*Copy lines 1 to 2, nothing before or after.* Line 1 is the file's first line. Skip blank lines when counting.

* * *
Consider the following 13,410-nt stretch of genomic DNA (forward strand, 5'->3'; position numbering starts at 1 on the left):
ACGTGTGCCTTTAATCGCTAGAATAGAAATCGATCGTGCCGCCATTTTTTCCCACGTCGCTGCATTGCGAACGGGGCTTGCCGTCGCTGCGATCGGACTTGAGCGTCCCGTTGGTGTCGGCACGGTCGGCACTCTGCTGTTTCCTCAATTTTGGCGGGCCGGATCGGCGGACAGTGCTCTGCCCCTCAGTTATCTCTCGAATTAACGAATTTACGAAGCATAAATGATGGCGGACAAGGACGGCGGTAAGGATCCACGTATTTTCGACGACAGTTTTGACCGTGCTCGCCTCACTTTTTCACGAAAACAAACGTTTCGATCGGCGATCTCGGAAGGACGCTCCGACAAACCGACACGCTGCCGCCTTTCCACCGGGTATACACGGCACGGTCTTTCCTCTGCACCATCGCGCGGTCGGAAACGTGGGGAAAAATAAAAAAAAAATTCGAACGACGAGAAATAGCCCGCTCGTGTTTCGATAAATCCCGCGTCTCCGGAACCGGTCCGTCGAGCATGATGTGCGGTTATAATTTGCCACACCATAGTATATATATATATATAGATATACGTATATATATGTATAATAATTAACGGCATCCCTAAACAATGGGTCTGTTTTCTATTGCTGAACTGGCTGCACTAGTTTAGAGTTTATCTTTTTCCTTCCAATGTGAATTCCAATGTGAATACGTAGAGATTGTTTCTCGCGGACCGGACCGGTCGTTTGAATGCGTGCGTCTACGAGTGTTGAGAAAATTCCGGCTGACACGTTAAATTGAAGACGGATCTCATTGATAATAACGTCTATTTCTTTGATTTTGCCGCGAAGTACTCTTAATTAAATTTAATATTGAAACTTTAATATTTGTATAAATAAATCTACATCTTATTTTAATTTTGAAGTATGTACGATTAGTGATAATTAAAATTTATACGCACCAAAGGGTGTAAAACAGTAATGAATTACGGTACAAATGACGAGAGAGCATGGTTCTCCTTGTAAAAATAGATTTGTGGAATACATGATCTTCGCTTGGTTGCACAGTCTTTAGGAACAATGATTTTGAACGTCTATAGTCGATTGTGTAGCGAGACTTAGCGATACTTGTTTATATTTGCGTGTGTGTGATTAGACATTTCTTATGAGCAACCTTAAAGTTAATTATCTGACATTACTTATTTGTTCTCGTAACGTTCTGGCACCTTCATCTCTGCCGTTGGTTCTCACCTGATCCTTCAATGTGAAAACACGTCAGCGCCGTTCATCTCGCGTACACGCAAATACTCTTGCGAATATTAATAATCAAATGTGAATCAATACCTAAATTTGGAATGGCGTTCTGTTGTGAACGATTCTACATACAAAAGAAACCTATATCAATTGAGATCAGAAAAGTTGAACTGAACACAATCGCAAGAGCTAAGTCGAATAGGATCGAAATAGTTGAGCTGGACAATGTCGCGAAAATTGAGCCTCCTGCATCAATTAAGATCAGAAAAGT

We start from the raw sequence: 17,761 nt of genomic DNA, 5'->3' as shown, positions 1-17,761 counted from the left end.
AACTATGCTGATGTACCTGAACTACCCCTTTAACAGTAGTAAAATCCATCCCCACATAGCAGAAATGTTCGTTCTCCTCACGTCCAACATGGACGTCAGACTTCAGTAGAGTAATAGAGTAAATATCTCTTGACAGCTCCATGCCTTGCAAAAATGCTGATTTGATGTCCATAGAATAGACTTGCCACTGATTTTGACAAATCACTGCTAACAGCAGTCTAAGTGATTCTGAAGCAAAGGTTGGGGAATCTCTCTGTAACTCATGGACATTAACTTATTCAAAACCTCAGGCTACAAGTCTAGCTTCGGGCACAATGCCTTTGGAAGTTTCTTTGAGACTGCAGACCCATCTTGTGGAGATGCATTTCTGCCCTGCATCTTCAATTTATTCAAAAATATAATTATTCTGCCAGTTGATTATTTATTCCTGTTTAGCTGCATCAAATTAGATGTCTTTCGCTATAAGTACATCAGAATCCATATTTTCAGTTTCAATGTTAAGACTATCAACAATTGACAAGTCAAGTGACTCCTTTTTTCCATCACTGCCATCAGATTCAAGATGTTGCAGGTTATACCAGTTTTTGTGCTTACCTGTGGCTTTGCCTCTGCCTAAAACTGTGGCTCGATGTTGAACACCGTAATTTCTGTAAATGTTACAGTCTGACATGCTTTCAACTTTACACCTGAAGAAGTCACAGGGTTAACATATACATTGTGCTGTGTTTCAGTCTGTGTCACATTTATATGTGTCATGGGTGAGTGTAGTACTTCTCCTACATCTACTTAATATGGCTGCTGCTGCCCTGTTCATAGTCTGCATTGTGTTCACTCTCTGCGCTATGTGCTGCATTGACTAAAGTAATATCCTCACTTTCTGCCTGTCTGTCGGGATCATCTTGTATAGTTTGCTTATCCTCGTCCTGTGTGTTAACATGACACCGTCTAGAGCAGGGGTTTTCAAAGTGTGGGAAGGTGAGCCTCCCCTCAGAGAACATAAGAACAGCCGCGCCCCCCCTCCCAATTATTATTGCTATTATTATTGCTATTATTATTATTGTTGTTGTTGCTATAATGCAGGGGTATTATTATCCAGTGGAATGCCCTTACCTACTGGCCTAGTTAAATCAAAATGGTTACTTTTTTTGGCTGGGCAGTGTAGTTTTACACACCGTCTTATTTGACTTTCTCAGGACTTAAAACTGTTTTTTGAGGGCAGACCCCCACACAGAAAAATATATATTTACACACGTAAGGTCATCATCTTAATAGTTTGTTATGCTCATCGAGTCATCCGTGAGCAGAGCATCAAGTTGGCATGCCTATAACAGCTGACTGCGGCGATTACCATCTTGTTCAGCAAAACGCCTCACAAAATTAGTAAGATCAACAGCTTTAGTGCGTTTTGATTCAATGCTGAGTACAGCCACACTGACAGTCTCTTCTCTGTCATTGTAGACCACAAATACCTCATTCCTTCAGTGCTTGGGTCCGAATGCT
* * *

Consider the following 13,410-nt stretch of genomic DNA (forward strand, 5'->3'; position numbering starts at 1 on the left):
ACGTGTGCCTTTAATCGCTAGAATAGAAATCGATCGTGCCGCCATTTTTTCCCACGTCGCTGCATTGCGAACGGGGCTTGCCGTCGCTGCGATCGGACTTGAGCGTCCCGTTGGTGTCGGCACGGTCGGCACTCTGCTGTTTCCTCAATTTTGGCGGGCCGGATCGGCGGACAGTGCTCTGCCCCTCAGTTATCTCTCGAATTAACGAATTTACGAAGCATAAATGATGGCGGACAAGGACGGCGGTAAGGATCCACGTATTTTCGACGACAGTTTTGACCGTGCTCGCCTCACTTTTTCACGAAAACAAACGTTTCGATCGGCGATCTCGGAAGGACGCTCCGACAAACCGACACGCTGCCGCCTTTCCACCGGGTATACACGGCACGGTCTTTCCTCTGCACCATCGCGCGGTCGGAAACGTGGGGAAAAATAAAAAAAAAATTCGAACGACGAGAAATAGCCCGCTCGTGTTTCGATAAATCCCGCGTCTCCGGAACCGGTCCGTCGAGCATGATGTGCGGTTATAATTTGCCACACCATAGTATATATATATATATAGATATACGTATATATATGTATAATAATTAACGGCATCCCTAAACAATGGGTCTGTTTTCTATTGCTGAACTGGCTGCACTAGTTTAGAGTTTATCTTTTTCCTTCCAATGTGAATTCCAATGTGAATACGTAGAGATTGTTTCTCGCGGACCGGACCGGTCGTTTGAATGCGTGCGTCTACGAGTGTTGAGAAAATTCCGGCTGACACGTTAAATTGAAGACGGATCTCATTGATAATAACGTCTATTTCTTTGATTTTGCCGCGAAGTACTCTTAATTAAATTTAATATTGAAACTTTAATATTTGTATAAATAAATCTACATCTTATTTTAATTTTGAAGTATGTACGATTAGTGATAATTAAAATTTATACGCACCAAAGGGTGTAAAACAGTAATGAATTACGGTACAAATGACGAGAGAGCATGGTTCTCCTTGTAAAAATAGATTTGTGGAATACATGATCTTCGCTTGGTTGCACAGTCTTTAGGAACAATGATTTTGAACGTCTATAGTCGATTGTGTAGCGAGACTTAGCGATACTTGTTTATATTTGCGTGTGTGTGATTAGACATTTCTTATGAGCAACCTTAAAGTTAATTATCTGACATTACTTATTTGTTCTCGTAACGTTCTGGCACCTTCATCTCTGCCGTTGGTTCTCACCTGATCCTTCAATGTGAAAACACGTCAGCGCCGTTCATCTCGCGTACACGCAAATACTCTTGCGAATATTAATAATCAAATGTGAATCAATACCTAAATTTGGAATGGCGTTCTGTTGTGAACGATTCTACATACAAAAGAAACCTATATCAATTGAGATCAGAAAAGTTGAACTGAACACAATCGCAAGAGCTAAGTCGAATAGGATCGAAATAGTTGAGCTGGACAATGTCGCGAAAATTGAGCCTCCTGCATCAATTAAGATCAGAAAAGT